Fading hearts on the river
In 2014, the acclaimed American poet and translator Brooks Haxton penned a beautifully poetic memoir entitled Fading Hearts on the River: A Life in High-Stakes Poker or How My Son Cheats Death, Wins Millions, & Marries His College Sweetheart. In it, he conjures the familiar image of a parent living vicariously through his son’s exciting life. He also captures a more specific, uncommon image: watching his boy play for more money in one hand of poker than he has earned for all his prose and poetry books combined.
that relationship between people and games, how we are drawn to them like transitional objects
Risk looms in the book like a portentous shadow, both the uncontrollable kind that comes from the outside and the kind that we welcome into our lives. When an early health scare is juxtaposed next to a life of gambling, the stakes are clear, but so, too, is that relationship between people and games, how we are drawn to them like transitional objects, comfort blankets that provide the illusion of control in a world which is chaotic.
Flitting between different times in his son’s life and spinning out language that is both sumptuous and evocative, Haxton’s book is a poignant rumination on the nature of chance. It is also a biography of a life unfinished, the adventures of a man whose journey in the weird world of professional poker are far from over.
The new school had arrived
The 2007 PokerStars Caribbean Adventure was Isaac Haxton’s first major live tournament and he went deep. He was already a significant winner online, but this was a much bigger stage. With his long hair blowing in the wind at the outdoor final table, he looked like a young rockstar, just a touch of swagger. When he eventually got heads-up against Ryan Daut, another young gun and product of the online poker revolution, it was a pronouncement of sorts. The new school had arrived.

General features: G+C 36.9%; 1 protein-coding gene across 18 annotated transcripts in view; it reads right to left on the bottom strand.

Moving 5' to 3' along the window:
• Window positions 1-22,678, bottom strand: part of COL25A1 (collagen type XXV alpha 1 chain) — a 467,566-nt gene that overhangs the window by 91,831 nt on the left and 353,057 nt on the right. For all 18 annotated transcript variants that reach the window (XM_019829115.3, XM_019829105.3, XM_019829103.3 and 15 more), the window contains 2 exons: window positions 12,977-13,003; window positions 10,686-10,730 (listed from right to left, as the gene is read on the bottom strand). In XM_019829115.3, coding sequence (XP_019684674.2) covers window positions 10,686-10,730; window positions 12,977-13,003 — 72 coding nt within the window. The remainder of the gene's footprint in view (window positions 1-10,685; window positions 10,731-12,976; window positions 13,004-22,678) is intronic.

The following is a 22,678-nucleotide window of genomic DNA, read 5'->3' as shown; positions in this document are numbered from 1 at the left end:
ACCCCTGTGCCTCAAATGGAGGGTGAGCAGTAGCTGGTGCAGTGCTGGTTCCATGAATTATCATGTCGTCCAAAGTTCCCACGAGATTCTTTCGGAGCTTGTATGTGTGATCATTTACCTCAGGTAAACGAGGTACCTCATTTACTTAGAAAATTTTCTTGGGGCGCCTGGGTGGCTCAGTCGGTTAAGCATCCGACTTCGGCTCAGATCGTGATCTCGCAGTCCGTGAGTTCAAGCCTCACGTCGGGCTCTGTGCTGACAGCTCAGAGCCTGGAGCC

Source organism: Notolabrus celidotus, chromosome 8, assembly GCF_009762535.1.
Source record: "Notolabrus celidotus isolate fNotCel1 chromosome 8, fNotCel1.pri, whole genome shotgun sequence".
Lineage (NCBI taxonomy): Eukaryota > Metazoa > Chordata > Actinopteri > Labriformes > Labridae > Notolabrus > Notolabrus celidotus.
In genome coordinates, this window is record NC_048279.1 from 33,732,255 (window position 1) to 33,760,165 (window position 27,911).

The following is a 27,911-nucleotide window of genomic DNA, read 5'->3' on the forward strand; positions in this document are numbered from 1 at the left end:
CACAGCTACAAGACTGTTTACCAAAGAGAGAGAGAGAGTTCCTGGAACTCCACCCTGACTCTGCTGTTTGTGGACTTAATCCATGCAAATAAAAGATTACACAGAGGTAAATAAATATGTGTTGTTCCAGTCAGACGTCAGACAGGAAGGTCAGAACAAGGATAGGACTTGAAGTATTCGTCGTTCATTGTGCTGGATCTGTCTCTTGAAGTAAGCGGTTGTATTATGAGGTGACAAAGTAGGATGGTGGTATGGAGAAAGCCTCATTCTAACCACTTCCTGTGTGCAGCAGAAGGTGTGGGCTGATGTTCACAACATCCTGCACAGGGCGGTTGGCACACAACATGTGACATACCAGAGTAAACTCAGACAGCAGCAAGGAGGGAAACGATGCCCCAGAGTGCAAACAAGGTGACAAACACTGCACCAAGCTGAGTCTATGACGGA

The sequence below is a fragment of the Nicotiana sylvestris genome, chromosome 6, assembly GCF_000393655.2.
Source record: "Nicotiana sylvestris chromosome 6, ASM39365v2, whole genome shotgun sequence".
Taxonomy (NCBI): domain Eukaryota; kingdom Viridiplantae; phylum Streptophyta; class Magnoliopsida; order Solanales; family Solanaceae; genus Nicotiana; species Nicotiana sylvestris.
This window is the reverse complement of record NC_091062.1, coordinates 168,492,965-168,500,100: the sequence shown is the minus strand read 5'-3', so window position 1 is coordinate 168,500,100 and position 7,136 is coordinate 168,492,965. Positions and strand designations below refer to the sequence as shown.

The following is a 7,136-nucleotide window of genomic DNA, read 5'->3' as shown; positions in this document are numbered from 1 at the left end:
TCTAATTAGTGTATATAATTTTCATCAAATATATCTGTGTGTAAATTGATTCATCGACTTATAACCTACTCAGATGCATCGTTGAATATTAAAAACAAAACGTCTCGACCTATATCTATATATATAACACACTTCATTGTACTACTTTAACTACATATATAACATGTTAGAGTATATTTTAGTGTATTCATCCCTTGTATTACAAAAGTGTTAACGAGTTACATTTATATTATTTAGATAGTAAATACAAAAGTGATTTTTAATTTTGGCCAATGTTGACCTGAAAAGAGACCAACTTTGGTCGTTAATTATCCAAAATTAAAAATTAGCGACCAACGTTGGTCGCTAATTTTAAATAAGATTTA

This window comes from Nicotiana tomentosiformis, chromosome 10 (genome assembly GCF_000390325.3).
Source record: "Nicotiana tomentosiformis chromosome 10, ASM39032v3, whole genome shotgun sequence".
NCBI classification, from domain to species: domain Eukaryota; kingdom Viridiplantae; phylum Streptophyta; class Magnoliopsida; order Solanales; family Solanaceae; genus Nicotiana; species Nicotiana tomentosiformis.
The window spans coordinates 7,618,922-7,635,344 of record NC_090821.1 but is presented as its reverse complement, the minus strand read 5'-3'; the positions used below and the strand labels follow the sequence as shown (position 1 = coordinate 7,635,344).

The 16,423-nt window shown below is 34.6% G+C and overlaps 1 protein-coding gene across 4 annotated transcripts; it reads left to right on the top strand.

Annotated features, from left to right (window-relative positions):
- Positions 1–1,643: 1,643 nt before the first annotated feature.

Haxton finished second for $862,000, a position he would find himself in many more times over his poker career. In 2009, he finished runner-up to Vitaly Lunkin in the World Series of Poker 40th anniversary $40,000 event. In 2014, he was bridesmaid once again in the Aussie Millions AUD$250,000. Later that same year, he was second in the Aria $100K Super High Roller. Poker can be funny that way. By the end of 2017, Haxton had accumulated over $15m in live winnings, but if you asked any of the elite players who among them had run the worst, they would have all said it was him.
Live and online, cash games and tournaments, Haxton dominated and in 2018, he got that marquee victory and a deserved feather in his cap when he won the $300K Aria Super High Roller for $3.7m. He has since added a further $19m in live tournament winnings to his tally, putting himself 13th on poker’s all-time live money list.
Passionate defender of poker players’ rights
While establishing himself as one the greatest poker players of the modern era, Haxton has always been an outspoken voice in the poker community. In 2016, he quit PokerStars in the midst of the Supernova Elite scandal, quite rightly citing unethical behavior by the online site.